Book Review. Gaelic Spirit by Gerard Siggins

O’Brien Press €8.99

In this novel, which is I think the 7th Eoin Madden book (but my first!) Eoin returns to his first love, which is Gaelic sports. On summer holidays from his rugby school, Eoin joins the local GAA club and proves to be a valuable asset. Assets of another kind – liquid ones – are on Eoin’s mind and with the help of his grandfather and his friends he forms a little company of garden labourers and finds work fast. When the lawnmower goes missing, however, Eoin suspects the local gang of ne’er-do-wells, headed up by Rocky Ryan. Rocky’s father is a Garda and therefore Rocky, a real bad egg, feels he’s invincible. And he is, for a while…

Eoin sees ghosts. Although they’re friendly ghosts, they only appear when something bad is going to happen. A new ghost, Mick Hogan, who was killed in Croke Park on Bloody Sunday in 1920, and whom the Hogan Stand is named after, appears to Eoin. And as Eoin is intending to visit Croker for the national final, he’s a little perturbed. But he doesn’t let his worries get in the way of enjoying his summer, his time with his friends, playing with the local GAA team and some hard graft in neighbours’ gardens along the way. But on the day of the national final in Croke Park, there’s danger looming for Eoin. He knows something will happen, but what?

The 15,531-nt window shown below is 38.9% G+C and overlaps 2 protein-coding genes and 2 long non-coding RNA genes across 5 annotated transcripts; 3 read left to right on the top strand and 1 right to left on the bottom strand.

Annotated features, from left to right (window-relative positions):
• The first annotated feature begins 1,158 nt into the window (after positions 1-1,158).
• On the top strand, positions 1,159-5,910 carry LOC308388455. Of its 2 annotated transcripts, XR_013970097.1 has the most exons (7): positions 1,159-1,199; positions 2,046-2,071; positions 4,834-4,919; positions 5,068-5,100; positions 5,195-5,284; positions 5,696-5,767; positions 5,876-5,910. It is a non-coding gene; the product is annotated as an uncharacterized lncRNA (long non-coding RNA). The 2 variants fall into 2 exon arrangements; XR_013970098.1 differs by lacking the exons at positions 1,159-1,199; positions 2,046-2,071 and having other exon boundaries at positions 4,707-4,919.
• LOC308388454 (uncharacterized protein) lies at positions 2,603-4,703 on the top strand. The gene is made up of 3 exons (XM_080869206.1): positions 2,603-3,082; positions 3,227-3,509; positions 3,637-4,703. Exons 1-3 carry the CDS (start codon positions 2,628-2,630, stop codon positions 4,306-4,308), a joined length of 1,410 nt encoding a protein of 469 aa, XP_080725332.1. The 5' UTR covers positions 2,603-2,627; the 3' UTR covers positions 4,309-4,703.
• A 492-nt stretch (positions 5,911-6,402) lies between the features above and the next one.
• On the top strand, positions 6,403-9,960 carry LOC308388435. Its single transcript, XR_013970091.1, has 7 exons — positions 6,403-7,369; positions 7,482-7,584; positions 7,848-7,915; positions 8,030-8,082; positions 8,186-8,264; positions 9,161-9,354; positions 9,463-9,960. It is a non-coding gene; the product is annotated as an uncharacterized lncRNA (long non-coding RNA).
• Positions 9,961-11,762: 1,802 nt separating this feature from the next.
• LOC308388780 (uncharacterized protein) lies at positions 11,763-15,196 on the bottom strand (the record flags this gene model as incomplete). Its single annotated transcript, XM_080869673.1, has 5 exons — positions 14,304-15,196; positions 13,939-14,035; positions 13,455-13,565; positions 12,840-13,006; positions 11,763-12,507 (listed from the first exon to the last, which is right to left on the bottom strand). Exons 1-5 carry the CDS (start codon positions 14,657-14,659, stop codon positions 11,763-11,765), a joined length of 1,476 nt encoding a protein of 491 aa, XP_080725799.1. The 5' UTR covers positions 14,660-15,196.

This is a great book for any kid aged 9-12, and not just for the sports fans. The story is broad enough to include the importance of friendship and family, Eoin’s psychic tendencies, the solving of a mystery and the snaring of a juvenile delinquent, so kids who are into ballet or ponies or indeed anything at all would enjoy it as much as those who are into their sports. There’s some history snuck in there, too. Delightful.

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